Splitsider

Tuesday, October 16th, 2012

Inside the Absurdist Political Campaign of Comedian Jón Gnarr

It’s no secret that sometimes comedy is taken a bit too seriously. Comedy obsessives love not just the jokes, but the mechanics and emotions of the comedy world. There are a raft of comedy documentaries exploring comedy and comedians, but do they really have anything significant to add to the discussion? This series looks at comedy documentaries and whether they’re interesting, insightful, and possibly even…funny?

Comedy and politics have always circled one another. Political cartoons have poked fun at politics for centuries, while politicians have increasingly needed to possess a sense of humor about themselves and their parties. But it’s rare for a comedian to get as immersed as Icelandic comedian Jón Gnarr, who formed his own political party in 2009, the Best Party, and ran for the mayor of Reykjavik. And then won.

As captured in the documentary Gnarr, Iceland had a tumultuous few years after the 2008 financial crisis left its once uber-prosperous financial industry in disarray. Gnarr, meanwhile, had been a popular comedian in the country for decades, having starred in radio and televisions shows, including five seasons of the sketch show Fóstbræður.

The documentary kicks off four months from the election, when the Best Party was polling at 3 percent for the city council. Gnarr’s “ideas” for the city include adding a DisneyLand to Reykjavik, where the unemployed can take free pictures with Mickey, and bringing a polar bear to the local zool. “We can’t just follow this mess on the news all the time. We need to be able to relax, go to the zoo and look at a polar bear.”

As the film and the campaign progress, Gnarr’s transformation from joke candidate to quasi-serious political figure is not without issues. He’s challenged in a TV interview about his past business failures, and he’s easily bored by the political speeches and seminars he’s forced to attend. “That was pointless,” he says after attending a panel. “Totally pointless. So that’s the conclusion if we think about it. Like life. Isn’t it totally pointless?”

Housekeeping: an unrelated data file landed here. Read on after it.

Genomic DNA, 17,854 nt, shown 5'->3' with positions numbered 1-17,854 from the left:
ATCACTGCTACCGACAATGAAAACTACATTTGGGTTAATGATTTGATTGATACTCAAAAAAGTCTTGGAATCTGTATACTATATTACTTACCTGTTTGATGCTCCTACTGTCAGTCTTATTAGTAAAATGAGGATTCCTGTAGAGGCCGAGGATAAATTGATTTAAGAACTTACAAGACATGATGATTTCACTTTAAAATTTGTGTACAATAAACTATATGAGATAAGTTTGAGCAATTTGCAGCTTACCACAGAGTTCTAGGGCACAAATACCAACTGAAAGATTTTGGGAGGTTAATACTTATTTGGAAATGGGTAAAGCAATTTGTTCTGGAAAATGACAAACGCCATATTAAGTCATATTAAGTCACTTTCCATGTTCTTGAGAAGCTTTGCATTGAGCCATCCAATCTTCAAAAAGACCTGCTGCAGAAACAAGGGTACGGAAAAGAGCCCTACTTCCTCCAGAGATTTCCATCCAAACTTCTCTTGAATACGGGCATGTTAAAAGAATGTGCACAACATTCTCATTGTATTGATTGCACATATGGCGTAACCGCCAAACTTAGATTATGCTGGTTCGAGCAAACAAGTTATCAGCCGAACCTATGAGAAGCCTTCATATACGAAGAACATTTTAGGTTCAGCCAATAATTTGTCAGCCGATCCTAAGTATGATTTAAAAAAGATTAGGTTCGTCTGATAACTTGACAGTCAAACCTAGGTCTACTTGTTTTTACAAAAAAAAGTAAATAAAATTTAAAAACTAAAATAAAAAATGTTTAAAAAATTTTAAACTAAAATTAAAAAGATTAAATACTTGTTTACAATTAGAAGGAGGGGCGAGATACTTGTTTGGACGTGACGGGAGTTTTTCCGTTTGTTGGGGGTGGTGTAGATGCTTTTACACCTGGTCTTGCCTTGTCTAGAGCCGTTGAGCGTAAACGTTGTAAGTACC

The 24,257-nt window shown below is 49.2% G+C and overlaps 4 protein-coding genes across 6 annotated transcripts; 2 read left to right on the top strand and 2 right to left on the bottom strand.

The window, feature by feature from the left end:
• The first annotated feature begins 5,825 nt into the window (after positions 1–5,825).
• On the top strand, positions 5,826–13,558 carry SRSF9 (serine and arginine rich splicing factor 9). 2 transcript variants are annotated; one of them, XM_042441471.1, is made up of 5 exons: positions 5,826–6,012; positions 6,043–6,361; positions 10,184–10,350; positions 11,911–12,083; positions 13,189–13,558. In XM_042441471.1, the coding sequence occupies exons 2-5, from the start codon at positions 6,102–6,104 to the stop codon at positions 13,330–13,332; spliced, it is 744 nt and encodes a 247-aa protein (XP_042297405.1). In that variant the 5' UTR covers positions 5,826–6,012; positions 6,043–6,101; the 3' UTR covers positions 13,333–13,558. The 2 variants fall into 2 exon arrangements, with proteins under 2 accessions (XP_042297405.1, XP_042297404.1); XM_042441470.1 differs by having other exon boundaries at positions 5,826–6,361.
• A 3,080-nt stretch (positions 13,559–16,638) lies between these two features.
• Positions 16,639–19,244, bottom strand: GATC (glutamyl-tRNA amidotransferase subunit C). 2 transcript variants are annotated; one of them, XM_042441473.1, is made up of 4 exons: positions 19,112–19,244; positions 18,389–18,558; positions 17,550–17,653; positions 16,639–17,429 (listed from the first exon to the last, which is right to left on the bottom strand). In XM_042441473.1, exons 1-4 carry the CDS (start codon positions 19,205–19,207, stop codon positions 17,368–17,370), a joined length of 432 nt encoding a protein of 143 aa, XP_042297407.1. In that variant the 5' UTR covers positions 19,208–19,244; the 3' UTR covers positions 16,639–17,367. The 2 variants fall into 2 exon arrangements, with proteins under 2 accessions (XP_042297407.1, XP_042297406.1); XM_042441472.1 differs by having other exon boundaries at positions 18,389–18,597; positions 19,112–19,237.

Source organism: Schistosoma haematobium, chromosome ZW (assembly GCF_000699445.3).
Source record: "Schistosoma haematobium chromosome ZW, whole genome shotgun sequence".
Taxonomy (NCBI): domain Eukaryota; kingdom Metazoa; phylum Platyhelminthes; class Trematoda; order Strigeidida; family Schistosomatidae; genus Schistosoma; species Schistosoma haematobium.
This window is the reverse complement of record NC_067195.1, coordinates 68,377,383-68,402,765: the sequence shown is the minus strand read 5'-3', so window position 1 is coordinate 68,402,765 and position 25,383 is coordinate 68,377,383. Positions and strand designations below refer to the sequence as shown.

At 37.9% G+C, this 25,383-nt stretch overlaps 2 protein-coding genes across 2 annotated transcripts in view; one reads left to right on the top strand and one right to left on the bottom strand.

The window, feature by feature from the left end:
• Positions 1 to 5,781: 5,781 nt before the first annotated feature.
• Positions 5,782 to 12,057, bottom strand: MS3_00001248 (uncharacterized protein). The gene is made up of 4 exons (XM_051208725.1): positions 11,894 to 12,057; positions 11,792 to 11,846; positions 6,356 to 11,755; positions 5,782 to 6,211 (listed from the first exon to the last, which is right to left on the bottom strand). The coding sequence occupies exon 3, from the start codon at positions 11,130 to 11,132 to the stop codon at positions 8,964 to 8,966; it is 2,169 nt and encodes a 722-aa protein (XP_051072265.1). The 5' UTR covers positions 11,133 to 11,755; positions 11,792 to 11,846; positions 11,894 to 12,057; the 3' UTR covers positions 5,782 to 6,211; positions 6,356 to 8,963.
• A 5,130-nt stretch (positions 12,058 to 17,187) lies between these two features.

But there is a charm and levity to his campaign that remains. He has changed the lyrics of Tina Turner’s “Simply the Best” to use as a campaign song, and his T-shirts read “Afram Allskonar!” which translates to “Hooray for All Kinds Of Things!”

Watching Gnarr, it’s hard to tell if the Best Party really had any substantial ideas when it entered the campaign; on film, they just appear to be having fun. But over the months, Gnarr becomes invested in the race, taking seriously the accusations of his lack of gravity. "Since I'm a comedian, they think everything is a joke, that my life is some kind of joke and that I live in a comedy bubble. But that's far from the truth. I'm the father of five, I have a child in kindergarten, I buried my father, and I had a child with a long-term illness. I was not a comedian then. I'm not a comedian when I pay my bills or when I'm raising my children.”

The progression from clown to semi-respectable public figure is fascinating to watch. Even knowing the outcome, it is genuinely tense and exciting to watch the results come in at the end. When the outcome becomes clear, Gnarr and his campaign manager even propose exporting his Best Party concept. If only every campaign could be like this.

And so, in conclusion…

Is it interesting? Yes, and it’s just as interesting from a political perspective as a comedy one.

What does it have to say about comedy? While the movie focuses less on Gnarr’s comedic career than his political one, comedy looms over the proceedings. In response to the idea that the city cannot be run on comedy, he tells an interviewer, “we counter them by saying that the city can be run on comedy since comedy is both a creative and a productive way of thinking which makes people happy.”

Is it funny? Yes, at times. Gnarr is silly and likeable, and he never misses an opportunity to be ridiculous.

Can I stream it on Netflix? Yes!

Any comedy documentaries you’d like to see discussed? Do let me know.

Elise Czajkowski is a freelance journalist in New York City. Anyone want to go to Iceland with her?

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  • Dan

    Considering his tireless advocacy for woman's rights and gay rights, as well as the general way that life in Reykjavik has gone since he's been elected, I think that, at this point, he's gone beyond 'semi-respectable'…